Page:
1. The Origins of Jerk:

We understand that the word "jerk" comes from the Spanish term "charqui," which refers to preserved dried strips of meat similar to modern-day jerky. Jamaican Jerk is a fusion of cooking styles from the native Tainos and Africans who brought their unique cooking methods to Jamaica.

2. Jerk Cooking Method:

Jerk is a traditional Jamaican cooking technique where meat is dry-rubbed or wet marinated with a spicy mixture called Jamaican Jerk seasoning and smoked over green pimento wood until it reaches perfection.

3. The Signature Marinade:

This Jamaican Jerk seasoning is the key to authentic jerk flavour, typically made from allspice, Scotch bonnet habanero chilies, onions, thyme, garlic, ginger, and cinnamon.

4. Traditional Meats:

While jerk marinade is traditionally applied to pork and chicken, modern recipes have expanded to include fish, shrimp, shellfish, beef, sausage, lamb, tofu, and vegetables.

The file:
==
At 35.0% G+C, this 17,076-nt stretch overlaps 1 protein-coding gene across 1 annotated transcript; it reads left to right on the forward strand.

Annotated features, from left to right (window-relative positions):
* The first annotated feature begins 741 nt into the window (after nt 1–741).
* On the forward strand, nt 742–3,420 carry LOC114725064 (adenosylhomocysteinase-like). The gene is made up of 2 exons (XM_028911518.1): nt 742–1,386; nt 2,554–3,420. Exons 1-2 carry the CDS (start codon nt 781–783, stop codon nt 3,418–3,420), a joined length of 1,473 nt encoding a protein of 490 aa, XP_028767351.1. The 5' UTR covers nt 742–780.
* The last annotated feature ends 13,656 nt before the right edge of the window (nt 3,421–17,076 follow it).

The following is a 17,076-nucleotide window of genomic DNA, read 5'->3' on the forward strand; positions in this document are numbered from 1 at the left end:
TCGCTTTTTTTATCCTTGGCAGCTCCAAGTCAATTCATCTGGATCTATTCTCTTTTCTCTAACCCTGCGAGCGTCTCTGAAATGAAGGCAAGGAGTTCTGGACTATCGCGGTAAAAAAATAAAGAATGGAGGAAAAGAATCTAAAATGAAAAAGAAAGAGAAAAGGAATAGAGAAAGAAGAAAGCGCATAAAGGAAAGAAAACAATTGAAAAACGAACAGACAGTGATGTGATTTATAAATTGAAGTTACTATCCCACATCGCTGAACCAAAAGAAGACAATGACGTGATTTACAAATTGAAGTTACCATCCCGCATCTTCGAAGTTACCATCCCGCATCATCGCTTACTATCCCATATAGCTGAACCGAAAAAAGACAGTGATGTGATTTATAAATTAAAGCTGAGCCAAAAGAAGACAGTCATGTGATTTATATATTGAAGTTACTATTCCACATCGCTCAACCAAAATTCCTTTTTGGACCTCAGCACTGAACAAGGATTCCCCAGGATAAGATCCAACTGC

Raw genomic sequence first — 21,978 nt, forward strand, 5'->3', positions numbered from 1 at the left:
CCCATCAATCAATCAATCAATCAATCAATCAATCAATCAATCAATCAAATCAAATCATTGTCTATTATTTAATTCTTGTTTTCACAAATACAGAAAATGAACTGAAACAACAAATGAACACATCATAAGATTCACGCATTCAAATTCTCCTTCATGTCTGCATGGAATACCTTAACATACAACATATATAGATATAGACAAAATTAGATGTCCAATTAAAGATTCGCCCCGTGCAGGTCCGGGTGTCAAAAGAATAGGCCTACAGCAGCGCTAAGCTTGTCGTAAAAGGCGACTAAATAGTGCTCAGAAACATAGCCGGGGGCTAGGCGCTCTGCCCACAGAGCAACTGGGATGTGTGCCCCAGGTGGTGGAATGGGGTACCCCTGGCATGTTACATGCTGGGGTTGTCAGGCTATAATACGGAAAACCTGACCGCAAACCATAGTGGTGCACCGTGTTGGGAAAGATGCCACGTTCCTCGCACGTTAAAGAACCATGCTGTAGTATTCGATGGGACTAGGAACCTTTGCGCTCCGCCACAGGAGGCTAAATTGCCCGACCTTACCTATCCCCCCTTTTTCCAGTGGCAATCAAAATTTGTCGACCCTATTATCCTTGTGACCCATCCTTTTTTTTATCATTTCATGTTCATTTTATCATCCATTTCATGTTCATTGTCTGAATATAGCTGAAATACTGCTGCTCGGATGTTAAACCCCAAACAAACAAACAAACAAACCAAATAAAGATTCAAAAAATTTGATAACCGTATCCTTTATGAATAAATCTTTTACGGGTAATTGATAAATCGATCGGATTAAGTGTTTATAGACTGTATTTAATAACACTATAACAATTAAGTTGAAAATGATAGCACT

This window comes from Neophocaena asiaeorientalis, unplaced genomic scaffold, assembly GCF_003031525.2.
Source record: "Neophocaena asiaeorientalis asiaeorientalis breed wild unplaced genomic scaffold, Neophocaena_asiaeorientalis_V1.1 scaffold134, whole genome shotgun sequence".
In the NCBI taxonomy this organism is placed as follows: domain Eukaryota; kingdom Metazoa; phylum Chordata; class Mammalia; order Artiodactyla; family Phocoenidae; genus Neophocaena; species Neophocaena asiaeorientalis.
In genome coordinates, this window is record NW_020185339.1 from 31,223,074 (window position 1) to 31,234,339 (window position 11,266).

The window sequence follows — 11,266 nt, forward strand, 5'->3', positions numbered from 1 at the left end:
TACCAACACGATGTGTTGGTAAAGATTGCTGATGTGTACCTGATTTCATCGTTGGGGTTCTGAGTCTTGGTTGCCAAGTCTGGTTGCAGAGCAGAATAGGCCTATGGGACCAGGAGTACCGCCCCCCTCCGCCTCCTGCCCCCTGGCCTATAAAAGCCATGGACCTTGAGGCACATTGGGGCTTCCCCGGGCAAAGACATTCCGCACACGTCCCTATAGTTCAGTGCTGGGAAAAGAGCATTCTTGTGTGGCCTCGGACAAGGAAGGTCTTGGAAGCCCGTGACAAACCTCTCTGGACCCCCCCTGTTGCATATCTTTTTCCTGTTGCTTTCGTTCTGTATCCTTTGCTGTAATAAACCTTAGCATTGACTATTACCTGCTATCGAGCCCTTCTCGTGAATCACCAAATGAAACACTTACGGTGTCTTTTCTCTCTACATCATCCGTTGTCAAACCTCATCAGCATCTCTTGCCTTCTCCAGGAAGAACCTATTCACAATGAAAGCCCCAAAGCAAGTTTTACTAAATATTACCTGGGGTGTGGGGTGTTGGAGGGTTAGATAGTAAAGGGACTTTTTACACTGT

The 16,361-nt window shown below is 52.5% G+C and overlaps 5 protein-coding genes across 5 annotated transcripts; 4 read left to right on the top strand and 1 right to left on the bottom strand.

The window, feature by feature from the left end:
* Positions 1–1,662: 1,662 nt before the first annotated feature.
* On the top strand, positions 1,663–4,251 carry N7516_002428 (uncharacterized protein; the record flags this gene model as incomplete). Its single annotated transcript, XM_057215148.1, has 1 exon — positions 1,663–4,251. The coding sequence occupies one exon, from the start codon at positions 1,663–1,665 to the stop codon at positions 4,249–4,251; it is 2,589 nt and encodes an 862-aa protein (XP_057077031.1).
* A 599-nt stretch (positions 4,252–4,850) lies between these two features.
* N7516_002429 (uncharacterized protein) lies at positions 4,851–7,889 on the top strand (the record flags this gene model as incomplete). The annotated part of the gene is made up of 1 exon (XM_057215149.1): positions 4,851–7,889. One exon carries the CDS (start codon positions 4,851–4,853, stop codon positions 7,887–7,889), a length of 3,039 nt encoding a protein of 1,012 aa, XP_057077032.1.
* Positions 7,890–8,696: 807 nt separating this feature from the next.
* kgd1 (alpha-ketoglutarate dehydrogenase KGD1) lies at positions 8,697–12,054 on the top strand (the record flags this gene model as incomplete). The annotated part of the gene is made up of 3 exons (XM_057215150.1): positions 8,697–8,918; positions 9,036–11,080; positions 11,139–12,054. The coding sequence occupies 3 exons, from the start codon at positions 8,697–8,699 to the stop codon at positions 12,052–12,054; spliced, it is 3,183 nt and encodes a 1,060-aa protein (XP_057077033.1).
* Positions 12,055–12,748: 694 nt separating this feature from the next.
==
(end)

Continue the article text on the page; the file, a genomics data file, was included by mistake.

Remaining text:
5. Pimento:

The Pimento berry is the secret ingredient in jerk cooking, as it imparts a unique, smoky flavour to the dishes. This berry comes from the allspice tree, which is native to Jamaica.  When the berry is dried and crushed - you will get notes of cinnamon, cloves, nutmeg and even cardamon. Modern day mixtures called ‘allspice’ includes these ingredients.

6. Scotch Bonnet Chilies:

Scotch bonnet chilies are integral to jerk marinade, providing the heat that makes jerk dishes so distinctive. These chilies are native to the Caribbean and are in the family of habanero chilies.

7. Jammin' JeRk Marinade:

Jammin' JeRk is a ready-to-use marinade(seasoning) that captures the authentic taste of Jamaica, offering a spicy, earthy, and smoky flavour to a variety of dishes, including meat, seafood, tofu, and vegetarian meals.

8. Street Food Culture:

Jerk is an integral part of Jamaican street food culture, and you'll find jerk huts and jerk centres throughout the island where you can enjoy delicious jerk dishes.

9. Jerk Festivals:

Jamaica celebrates its love for jerk with annual jerk festivals that showcase the best jerk dishes, chefs, and cooking techniques. Visitors can sample a wide range of jerk dishes, enjoy live music, and participate in cooking demonstrations.

10. Bringing Jerk Home:

If you want to recreate authentic Jamaican jerk flavours at home, try using authentic jerk seasoning, pimento wood, and traditional cooking methods. You can also experiment with different meats, seafood, and vegetarian options to suit your tastes.